Mine-Detecting Bacteria Not Quite Ready for Prime Time (Video)

433
Soil and plants glow around a land mine. Oak Ridge National Labs developed a bacteria that glowed under UV light after exposure to land mines. Recent work at iGEM hopes to improve upon the system.
Soil and plants glow around a land mine. Oak Ridge National Labs developed a bacteria that glowed under UV light after exposure to land mines. Recent work at iGEM hopes to improve upon the system.

Synthetic biology and students are mixing with explosive results. Remember the international Genetically Engineered Machine competition we told you was coming? It happened, and while there were many amazing and interesting projects (we’ll have a story on that later) there’s one team that’s already gotten a lot of media hype. BBC News reported that students from University of Edinburgh have developed a new strand of bacteria that will glow green in the presence of land mines. That’s very close to the truth. The Edinburgh team has made some great strides in that direction but haven’t produced a working system yet. What they have made is a kooky (maybe even embarrassingly silly) video about their work. Check it out after the break.

Oak Ridge National Labs was developing a land mine detecting bacteria ten years ago that required UV illumination (the above image shows their results). The Edinburgh team hopes to improve upon the ORNL system by eliminating the need for complex lighting. Using the BioBrick parts provided by MIT, the Scottish team genetically modified a strand of bacteria (Rhodococcus rhodochrous) so that it will react to increased levels of nitrites in soils – this indicates the presence of TNT or RDX, important ingredients in most land mines. If successful, the Edinburgh bacteria could be mixed in a solution and sprayed on fields, allowing workers to locate and disarm the mines. With tens of thousands of deaths occurring each year due to abandoned mines and unexploded ordinance, this project has potential of saving the limbs and lives of victims, many of whom would be children. The project’s not done, but it certainly is an amazing endeavor for a group of college students.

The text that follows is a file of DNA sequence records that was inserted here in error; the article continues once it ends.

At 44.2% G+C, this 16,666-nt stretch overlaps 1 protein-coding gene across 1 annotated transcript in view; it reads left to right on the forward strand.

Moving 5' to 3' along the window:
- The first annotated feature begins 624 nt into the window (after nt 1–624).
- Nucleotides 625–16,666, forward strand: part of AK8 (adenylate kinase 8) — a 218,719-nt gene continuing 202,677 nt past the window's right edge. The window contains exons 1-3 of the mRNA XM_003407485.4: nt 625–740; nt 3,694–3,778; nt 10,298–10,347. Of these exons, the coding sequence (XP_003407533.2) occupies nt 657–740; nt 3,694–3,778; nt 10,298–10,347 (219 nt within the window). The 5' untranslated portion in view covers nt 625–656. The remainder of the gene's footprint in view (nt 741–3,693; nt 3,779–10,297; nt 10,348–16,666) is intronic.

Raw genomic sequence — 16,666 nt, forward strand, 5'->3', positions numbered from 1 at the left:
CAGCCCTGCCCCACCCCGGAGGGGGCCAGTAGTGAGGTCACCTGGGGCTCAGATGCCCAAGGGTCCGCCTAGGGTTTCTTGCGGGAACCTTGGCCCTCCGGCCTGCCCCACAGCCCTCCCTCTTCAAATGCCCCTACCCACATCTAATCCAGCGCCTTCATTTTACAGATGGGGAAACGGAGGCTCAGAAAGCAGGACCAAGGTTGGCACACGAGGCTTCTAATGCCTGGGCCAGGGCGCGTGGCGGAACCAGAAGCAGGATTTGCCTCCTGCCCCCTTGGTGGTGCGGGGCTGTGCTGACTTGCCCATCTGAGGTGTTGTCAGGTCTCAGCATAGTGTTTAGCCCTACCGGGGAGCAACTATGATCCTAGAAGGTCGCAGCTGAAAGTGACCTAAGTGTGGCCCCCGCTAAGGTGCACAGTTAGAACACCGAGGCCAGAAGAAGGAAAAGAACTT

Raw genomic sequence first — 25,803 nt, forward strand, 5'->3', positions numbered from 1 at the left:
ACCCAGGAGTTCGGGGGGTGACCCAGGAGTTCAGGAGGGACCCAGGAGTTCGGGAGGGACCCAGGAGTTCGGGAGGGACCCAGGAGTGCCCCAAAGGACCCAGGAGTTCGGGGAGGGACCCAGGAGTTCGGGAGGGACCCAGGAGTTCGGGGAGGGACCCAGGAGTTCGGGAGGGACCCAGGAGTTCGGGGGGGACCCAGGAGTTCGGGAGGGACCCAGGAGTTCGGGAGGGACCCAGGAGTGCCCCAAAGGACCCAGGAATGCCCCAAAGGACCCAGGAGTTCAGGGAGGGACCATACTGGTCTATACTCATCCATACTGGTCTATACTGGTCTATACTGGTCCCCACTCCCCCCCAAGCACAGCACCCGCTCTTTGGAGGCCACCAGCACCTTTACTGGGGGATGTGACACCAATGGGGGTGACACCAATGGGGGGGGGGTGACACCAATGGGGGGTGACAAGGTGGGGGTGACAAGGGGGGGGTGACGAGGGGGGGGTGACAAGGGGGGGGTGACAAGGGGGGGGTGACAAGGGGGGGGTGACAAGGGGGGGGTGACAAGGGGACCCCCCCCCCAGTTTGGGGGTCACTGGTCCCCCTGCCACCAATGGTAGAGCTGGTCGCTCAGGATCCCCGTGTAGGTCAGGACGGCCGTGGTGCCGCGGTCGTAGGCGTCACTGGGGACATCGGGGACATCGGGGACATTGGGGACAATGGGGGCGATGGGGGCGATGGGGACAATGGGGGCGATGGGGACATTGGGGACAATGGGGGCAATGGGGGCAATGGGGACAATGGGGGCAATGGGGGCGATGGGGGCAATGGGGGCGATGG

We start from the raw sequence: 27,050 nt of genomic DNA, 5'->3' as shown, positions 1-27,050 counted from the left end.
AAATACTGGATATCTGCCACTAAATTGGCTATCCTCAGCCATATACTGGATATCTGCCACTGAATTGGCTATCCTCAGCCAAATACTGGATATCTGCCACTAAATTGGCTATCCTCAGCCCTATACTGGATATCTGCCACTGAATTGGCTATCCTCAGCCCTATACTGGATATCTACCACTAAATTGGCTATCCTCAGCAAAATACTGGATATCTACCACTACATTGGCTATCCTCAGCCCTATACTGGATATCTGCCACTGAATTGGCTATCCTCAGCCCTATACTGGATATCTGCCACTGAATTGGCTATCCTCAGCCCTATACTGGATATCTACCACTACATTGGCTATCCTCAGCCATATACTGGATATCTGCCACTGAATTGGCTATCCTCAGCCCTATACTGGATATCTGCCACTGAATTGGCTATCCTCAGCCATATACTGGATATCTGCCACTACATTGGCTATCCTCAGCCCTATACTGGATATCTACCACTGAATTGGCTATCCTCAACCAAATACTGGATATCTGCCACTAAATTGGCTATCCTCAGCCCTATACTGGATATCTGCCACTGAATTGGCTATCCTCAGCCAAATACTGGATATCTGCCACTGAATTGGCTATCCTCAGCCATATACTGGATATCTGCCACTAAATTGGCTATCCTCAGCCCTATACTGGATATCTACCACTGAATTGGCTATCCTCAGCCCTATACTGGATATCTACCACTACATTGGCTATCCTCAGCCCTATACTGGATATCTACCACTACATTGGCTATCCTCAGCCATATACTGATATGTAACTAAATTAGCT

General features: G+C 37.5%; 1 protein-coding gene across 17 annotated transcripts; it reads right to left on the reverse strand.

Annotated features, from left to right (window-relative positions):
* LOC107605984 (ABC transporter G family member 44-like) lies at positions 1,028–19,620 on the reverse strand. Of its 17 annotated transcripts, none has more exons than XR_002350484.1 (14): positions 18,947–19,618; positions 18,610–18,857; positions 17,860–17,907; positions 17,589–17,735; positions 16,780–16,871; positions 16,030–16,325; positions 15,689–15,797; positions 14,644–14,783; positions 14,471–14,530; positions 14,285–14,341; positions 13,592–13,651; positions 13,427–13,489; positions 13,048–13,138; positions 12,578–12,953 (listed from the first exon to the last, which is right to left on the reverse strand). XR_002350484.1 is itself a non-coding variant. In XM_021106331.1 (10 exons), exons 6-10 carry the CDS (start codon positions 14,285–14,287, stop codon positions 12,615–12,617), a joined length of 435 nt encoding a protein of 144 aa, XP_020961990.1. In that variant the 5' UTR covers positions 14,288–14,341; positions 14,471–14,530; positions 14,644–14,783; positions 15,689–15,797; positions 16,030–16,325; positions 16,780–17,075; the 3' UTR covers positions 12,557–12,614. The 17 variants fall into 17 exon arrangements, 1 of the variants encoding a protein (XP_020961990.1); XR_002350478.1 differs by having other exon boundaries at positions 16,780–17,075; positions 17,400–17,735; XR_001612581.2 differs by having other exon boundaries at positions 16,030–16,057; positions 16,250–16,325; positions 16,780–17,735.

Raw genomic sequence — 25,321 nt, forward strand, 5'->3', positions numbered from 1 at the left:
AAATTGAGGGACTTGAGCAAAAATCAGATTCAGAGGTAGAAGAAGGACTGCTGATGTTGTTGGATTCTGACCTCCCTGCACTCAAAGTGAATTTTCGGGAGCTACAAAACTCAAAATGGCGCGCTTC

[photo credit: Oak Ridge National Labs]